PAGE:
March 3rd – 1) Possibly the best-known photographer who covered the rock music scene in Manchester, UK beginning in the late 1970s, Kevin Cummins is now the subject of a new exhibition now on display at the Lucy Bell Fine Art gallery on Norman Road in East Sussex, UK, from now until April 10th. The show’s titled “Disclosure” and includes over 50 images Cummins took of the players that made up the “Madchester” music scene, including Joy Division, The Jam, Buzzcocks, Morrissey, The Smiths, Stone Roses and Manic Street Preachers, along with other members of rock royalty – including the Rolling Stones and David Bowie – who he’d shoot portraits of and album covers for later in his career. Read more about the artist and this show in this article on the Art Daily site at http://artdaily.com/…/Exhibition-at-Lucy-Bell-Fine-Art-feat…

2) Anyone who cruised Sunset Boulevard and the surrounding areas will recall the many billboards you’d have seen promoting the latest releases by major music acts, and it was welcoming to see Robert Landau‘s book on the subject when it was published a couple years back. One of the best-known designers to have contributed to these mega-sized works of art was John Van Hamersveld (whose Exile On Main Street billboards for the Rolling Stones became quite famous for their mind-blowing imagery), and now that he’s got a gallery of his own in San Pedro, he’s brought together a number of photos of those works – along with Mr. Landau – and hosted an event on March 5th during which visitors were treated to a special presentation about these billboards, followed by a book-signing and the release of several limited-edition prints. For details about the event, please visit the Post-Future Art site at http://www.post-future.com/williams/williams.html

3) Just a reminder to all Bowie art fans – the “David Bowie Is” exhibition is now on display at the Philharmonie de Paris from now until the end of May. The show was a HUGE success in London so, with its emphasis on design, fashion and art, I’m predicting a respectable turn-out during the exhibition’s run in France. There will be a number of design and music-related events that will take place at various times while the show is on display, so if you’d like to learn more, please visit the show’s site at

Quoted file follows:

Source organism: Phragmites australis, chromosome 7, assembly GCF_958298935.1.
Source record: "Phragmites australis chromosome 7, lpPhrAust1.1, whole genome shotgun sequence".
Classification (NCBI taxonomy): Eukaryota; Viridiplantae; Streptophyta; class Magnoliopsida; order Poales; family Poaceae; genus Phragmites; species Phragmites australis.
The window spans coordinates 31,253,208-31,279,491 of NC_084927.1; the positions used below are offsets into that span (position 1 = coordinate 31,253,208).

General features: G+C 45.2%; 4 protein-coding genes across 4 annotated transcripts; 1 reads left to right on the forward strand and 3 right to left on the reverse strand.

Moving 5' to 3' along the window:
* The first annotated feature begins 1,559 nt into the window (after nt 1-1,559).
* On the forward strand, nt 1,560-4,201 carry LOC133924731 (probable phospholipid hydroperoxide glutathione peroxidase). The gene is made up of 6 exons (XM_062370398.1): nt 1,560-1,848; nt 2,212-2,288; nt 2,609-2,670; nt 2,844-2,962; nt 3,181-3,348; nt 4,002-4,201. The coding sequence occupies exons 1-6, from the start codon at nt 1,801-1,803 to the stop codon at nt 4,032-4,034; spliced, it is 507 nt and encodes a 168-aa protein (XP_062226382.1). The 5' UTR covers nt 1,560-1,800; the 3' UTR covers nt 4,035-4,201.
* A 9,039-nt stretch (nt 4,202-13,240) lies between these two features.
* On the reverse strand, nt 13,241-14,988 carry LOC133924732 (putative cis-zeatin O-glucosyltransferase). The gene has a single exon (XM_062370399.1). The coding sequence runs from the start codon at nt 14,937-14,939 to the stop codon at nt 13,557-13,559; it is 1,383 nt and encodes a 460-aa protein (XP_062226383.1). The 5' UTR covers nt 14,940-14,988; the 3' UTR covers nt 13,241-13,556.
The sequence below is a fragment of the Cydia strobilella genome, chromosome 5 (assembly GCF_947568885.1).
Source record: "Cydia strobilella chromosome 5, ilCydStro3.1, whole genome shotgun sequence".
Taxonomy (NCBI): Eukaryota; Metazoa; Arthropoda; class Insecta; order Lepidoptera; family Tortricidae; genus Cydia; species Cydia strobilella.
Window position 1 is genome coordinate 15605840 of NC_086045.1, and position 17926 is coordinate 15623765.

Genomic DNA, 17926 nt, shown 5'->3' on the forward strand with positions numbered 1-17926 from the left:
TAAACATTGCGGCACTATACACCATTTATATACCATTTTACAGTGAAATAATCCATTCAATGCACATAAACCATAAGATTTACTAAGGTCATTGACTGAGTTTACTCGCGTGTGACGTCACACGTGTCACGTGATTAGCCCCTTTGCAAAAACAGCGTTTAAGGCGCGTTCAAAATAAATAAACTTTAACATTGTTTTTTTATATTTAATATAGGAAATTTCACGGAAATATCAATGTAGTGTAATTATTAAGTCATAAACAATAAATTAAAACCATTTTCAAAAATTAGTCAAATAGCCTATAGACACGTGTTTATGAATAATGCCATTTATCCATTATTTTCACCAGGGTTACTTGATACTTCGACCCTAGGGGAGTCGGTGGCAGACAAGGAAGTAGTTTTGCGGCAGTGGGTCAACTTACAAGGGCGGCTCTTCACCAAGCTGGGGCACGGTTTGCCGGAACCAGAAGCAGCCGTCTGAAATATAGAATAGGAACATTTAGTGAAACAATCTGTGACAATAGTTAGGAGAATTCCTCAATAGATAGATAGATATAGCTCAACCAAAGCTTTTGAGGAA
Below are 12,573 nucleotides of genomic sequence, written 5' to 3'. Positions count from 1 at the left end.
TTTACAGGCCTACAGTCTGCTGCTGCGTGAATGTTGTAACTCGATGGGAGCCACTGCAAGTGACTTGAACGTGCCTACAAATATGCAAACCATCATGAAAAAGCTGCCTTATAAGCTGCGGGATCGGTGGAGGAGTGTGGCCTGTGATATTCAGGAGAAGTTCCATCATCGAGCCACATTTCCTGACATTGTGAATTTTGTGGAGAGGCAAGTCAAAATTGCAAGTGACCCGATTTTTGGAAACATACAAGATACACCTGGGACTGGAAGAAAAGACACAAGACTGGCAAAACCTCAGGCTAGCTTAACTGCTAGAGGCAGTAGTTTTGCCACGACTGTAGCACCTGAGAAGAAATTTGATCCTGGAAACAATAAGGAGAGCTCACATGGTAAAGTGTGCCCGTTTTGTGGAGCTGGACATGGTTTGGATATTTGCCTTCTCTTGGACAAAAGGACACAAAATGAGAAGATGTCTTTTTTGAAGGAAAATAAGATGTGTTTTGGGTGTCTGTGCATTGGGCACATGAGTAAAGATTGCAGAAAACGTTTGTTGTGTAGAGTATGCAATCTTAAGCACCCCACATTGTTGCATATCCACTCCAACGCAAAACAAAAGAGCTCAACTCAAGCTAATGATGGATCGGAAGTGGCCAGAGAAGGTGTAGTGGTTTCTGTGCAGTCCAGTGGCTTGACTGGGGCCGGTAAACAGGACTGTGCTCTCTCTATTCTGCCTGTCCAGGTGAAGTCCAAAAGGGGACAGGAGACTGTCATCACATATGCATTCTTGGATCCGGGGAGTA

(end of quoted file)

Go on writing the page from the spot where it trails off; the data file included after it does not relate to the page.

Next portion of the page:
This palace to the arts is easy to reach via the Paris Metro (Line 5, Porte de Pantin station), and the building by Jean Nouvel is a wonder in itself…

March 2nd – 1) With all the excitement and controversy regarding that white/gold/blue/black dress, it only makes sense that a music industry writer with a keen eye for color would put together an article wondering what the similar process of over-saturating colors might have done to some of our favorite record covers. Let’s thank Music Times writer Ryan Brook for this in-depth look at what our ability/inability to see certain colors – in this case, blue – differently under different lighting conditions might have done to our appreciation of records from Nirvana, Weezer, The Eagles, John Coltrane and several others. http://www.musictimes.com/…/blue-dress-viral-light-sensatio…

I just hope that this is all over soon.

2) I continue to be impressed with the imagination shown by music marketers with regards to coming up with new ways to differentiate their clients’ packaging…Here’s an example of a band that hooked up with an “on demand’ printing company to create a unique album cover for each and every physical copy produced! As you’ll see in this article by the staff at HUH., designer Nick Relph prepared a basic style guide for Hot Chip’s upcoming release (to be titled Why Make Sense?) and, when orders start to come in, a cover printed in one of over 500 colors will be used, along with similar-but-slightly-different graphics, when the record is finally put into its sleeve. I hope to find out more about this process but, in the meantime, you can view an animation that shows some of the many options available when you place your order – http://www.huhmagazine.co.uk/…/every-physical-copy-of-hot-c…

3) At least once a year, an article is written about the occasional use of nastier-than-normal album art to help package and promote new music. This year’s article is presented to us by Gavin Edwards, writing for Rolling Stone Magazine, and includes 20 records that, in their own special way, were considered “naughty” by both the press and record retailers, many of whom would not sell the records until they’d been veiled somehow. Not sure exactly what prompted this year’s offering – maybe the $500M box office so far for 50 Shades of Greyhttp://www.rollingstone.com/…/as-nasty-as-they-wanna-be-the…

That’s all for now – look for updates every week day on our news feed – https://www.facebook.com/AlbumCoverHallOfFame – we’ll be back next month with another summary for you.